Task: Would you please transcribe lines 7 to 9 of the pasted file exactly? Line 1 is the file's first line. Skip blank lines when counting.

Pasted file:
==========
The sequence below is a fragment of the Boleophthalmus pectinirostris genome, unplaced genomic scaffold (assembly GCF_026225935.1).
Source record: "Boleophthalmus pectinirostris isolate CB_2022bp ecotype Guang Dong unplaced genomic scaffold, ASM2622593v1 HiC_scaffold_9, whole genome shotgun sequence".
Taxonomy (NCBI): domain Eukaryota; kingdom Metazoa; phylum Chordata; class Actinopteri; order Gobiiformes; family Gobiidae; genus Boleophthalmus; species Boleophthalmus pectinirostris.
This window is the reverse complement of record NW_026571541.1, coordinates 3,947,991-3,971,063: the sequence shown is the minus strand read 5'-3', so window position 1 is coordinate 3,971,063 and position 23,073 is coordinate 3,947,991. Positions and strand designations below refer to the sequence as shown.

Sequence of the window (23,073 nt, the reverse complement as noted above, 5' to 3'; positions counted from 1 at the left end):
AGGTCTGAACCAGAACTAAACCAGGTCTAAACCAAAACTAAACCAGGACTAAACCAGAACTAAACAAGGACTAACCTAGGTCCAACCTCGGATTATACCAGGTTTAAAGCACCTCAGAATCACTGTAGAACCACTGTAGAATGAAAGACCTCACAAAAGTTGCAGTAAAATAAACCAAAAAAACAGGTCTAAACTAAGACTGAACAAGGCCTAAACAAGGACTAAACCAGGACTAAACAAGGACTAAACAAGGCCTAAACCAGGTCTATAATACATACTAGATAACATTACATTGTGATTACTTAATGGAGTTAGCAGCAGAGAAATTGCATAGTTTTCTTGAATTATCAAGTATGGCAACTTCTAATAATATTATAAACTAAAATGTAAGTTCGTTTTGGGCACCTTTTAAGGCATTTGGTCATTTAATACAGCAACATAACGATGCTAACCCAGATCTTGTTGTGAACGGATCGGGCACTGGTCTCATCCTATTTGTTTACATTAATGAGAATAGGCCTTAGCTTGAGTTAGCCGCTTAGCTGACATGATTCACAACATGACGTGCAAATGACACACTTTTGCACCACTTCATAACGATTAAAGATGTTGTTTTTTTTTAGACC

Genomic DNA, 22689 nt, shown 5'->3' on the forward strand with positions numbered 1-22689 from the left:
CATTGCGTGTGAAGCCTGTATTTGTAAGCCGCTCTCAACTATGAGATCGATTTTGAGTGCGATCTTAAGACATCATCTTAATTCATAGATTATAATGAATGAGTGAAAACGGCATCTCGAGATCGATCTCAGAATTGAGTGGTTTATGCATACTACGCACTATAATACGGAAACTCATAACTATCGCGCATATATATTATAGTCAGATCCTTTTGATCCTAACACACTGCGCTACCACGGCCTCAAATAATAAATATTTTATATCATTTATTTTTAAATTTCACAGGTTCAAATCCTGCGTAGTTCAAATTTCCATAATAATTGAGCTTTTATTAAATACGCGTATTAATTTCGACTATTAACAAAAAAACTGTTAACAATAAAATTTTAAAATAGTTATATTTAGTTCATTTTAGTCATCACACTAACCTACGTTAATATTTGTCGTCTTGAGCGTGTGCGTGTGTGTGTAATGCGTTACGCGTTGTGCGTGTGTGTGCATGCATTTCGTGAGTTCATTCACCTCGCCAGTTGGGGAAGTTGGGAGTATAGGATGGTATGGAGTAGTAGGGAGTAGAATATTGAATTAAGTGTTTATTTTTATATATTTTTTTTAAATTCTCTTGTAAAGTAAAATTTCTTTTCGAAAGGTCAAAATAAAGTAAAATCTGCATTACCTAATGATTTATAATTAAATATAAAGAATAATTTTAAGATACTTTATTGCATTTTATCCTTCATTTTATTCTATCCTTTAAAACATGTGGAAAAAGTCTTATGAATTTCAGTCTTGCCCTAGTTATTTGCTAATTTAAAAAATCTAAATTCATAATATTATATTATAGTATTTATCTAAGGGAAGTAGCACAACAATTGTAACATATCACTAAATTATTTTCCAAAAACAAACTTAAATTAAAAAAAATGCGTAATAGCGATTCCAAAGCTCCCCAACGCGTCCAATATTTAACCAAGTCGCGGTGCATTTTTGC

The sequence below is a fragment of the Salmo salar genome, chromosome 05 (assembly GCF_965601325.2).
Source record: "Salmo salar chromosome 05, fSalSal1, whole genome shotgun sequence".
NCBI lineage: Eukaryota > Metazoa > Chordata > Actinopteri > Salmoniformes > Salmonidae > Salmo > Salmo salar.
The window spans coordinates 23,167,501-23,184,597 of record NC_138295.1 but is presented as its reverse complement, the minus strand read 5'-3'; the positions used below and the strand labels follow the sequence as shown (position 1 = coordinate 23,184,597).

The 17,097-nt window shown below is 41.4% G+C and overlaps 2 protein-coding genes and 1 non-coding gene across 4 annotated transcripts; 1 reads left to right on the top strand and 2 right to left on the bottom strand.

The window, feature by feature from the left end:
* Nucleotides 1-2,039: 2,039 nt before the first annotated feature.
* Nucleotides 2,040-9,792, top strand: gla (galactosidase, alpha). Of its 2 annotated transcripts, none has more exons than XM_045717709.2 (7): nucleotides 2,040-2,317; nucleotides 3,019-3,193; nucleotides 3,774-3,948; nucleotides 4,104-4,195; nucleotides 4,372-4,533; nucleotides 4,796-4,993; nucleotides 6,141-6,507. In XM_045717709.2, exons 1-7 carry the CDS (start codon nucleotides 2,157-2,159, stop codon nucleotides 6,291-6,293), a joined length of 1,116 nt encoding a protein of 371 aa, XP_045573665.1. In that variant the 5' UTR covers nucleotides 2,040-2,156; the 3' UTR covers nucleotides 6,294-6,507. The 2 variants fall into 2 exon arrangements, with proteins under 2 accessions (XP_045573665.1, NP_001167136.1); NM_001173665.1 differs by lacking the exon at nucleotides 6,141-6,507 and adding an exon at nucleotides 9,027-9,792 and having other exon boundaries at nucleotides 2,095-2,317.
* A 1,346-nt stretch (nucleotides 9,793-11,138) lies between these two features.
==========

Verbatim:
Genomic DNA, 22689 nt, shown 5'->3' on the forward strand with positions numbered 1-22689 from the left:
CATTGCGTGTGAAGCCTGTATTTGTAAGCCGCTCTCAACTATGAGATCGATTTTGAGTGCGATCTTAAGACATCATCTTAATTCATAGATTATAATGAATGAGTGAAAACGGCATCTCGAGATCGATCTCAGAATTGAGTGGTTTATGCATACTACGCACTATAATACGGAAACTCATAACTATCGCGCATATATATTATAGTCAGATCCTTTTGATCCTAACACACTGCGCTACCACGGCCTCAAATAATAAATATTTTATATCATTTATTTTTAAATTTCACAGGTTCAAATCCTGCGTAGTTCAAATTTCCATAATAATTGAGCTTTTATTAAATACGCGTATTAATTTCGACTATTAACAAAAAAACTGTTAACAATAAAATTTTAAAATAGTTATATTTAGTTCATTTTAGTCATCACACTAACCTACGTTAATATTTGTCGTCTTGAGCGTGTGCGTGTGTGTGTAATGCGTTACGCGTTGTGCGTGTGTGTGCATGCATTTCGTGAGTTCATTCACCTCGCCAGTTGGGGAAGTTGGGAGTATAGGATGGTATGGAGTAGTAGGGAGTAGAATATTGAATTAAGTGTTTATTTTTATATATTTTTTTTAAATTCTCTTGTAAAGTAAAATTTCTTTTCGAAAGGTCAAAATAAAGTAAAATCTGCATTACCTAATGATTTATAATTAAATATAAAGAATAATTTTAAGATACTTTATTGCATTTTATCCTTCATTTTATTCTATCCTTTAAAACATGTGGAAAAAGTCTTATGAATTTCAGTCTTGCCCTAGTTATTTGCTAATTTAAAAAATCTAAATTCATAATATTATATTATAGTATTTATCTAAGGGAAGTAGCACAACAATTGTAACATATCACTAAATTATTTTCCAAAAACAAACTTAAATTAAAAAAAATGCGTAATAGCGATTCCAAAGCTCCCCAACGCGTCCAATATTTAACCAAGTCGCGGTGCATTTTTGC

The sequence below is a fragment of the Salmo salar genome, chromosome 05 (assembly GCF_965601325.2).